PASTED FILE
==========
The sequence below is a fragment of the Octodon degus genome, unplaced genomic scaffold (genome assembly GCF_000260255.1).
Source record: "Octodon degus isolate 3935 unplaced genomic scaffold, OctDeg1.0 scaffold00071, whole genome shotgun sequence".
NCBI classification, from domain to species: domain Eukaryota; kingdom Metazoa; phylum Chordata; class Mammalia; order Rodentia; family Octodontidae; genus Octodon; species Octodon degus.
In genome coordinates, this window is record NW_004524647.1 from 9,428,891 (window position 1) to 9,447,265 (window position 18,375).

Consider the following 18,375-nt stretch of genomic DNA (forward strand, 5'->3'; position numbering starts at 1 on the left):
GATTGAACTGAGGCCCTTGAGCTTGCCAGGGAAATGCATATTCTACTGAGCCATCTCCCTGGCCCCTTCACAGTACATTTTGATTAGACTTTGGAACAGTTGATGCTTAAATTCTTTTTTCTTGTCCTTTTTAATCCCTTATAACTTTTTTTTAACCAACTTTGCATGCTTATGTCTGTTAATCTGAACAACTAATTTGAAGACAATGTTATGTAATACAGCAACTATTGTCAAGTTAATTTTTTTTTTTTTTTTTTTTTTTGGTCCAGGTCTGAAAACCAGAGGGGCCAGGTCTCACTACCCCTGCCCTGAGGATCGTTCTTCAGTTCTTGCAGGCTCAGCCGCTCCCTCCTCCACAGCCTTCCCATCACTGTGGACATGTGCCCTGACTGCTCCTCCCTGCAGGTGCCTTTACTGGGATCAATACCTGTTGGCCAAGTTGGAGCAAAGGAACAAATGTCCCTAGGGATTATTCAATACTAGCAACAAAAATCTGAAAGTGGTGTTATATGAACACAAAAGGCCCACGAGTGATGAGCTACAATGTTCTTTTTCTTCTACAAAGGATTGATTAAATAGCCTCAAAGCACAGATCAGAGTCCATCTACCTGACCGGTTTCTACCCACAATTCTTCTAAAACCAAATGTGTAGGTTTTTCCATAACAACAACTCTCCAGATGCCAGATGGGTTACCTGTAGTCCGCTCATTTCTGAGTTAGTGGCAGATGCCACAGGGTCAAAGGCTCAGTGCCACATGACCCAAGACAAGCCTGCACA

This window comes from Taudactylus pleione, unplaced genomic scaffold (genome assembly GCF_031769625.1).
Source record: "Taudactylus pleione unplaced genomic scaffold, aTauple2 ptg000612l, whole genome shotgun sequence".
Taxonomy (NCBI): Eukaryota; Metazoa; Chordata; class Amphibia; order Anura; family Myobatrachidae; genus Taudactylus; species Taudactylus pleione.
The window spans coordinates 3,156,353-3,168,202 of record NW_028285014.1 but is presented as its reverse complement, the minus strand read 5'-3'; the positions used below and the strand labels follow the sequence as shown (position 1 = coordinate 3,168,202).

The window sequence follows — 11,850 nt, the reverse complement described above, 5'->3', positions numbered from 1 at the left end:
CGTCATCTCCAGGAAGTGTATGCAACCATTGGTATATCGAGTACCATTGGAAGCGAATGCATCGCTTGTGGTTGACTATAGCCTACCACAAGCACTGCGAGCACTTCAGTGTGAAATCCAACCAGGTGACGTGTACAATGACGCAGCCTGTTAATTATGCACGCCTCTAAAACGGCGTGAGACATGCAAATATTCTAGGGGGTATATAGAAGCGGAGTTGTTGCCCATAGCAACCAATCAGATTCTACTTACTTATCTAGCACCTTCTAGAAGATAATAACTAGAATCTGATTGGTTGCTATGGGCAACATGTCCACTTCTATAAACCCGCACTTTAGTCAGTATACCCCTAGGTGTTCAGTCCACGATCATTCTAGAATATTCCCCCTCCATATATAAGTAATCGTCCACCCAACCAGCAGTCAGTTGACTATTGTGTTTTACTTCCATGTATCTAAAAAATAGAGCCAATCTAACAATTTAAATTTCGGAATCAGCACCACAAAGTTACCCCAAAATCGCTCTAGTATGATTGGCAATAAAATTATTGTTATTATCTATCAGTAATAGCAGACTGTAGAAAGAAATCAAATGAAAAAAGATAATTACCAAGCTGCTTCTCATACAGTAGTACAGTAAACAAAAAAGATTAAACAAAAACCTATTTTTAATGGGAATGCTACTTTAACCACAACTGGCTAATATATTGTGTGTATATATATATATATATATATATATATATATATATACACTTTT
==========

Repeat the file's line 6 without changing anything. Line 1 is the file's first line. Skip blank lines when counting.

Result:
GATTGAACTGAGGCCCTTGAGCTTGCCAGGGAAATGCATATTCTACTGAGCCATCTCCCTGGCCCCTTCACAGTACATTTTGATTAGACTTTGGAACAGTTGATGCTTAAATTCTTTTTTCTTGTCCTTTTTAATCCCTTATAACTTTTTTTTAACCAACTTTGCATGCTTATGTCTGTTAATCTGAACAACTAATTTGAAGACAATGTTATGTAATACAGCAACTATTGTCAAGTTAATTTTTTTTTTTTTTTTTTTTTTTGGTCCAGGTCTGAAAACCAGAGGGGCCAGGTCTCACTACCCCTGCCCTGAGGATCGTTCTTCAGTTCTTGCAGGCTCAGCCGCTCCCTCCTCCACAGCCTTCCCATCACTGTGGACATGTGCCCTGACTGCTCCTCCCTGCAGGTGCCTTTACTGGGATCAATACCTGTTGGCCAAGTTGGAGCAAAGGAACAAATGTCCCTAGGGATTATTCAATACTAGCAACAAAAATCTGAAAGTGGTGTTATATGAACACAAAAGGCCCACGAGTGATGAGCTACAATGTTCTTTTTCTTCTACAAAGGATTGATTAAATAGCCTCAAAGCACAGATCAGAGTCCATCTACCTGACCGGTTTCTACCCACAATTCTTCTAAAACCAAATGTGTAGGTTTTTCCATAACAACAACTCTCCAGATGCCAGATGGGTTACCTGTAGTCCGCTCATTTCTGAGTTAGTGGCAGATGCCACAGGGTCAAAGGCTCAGTGCCACATGACCCAAGACAAGCCTGCACA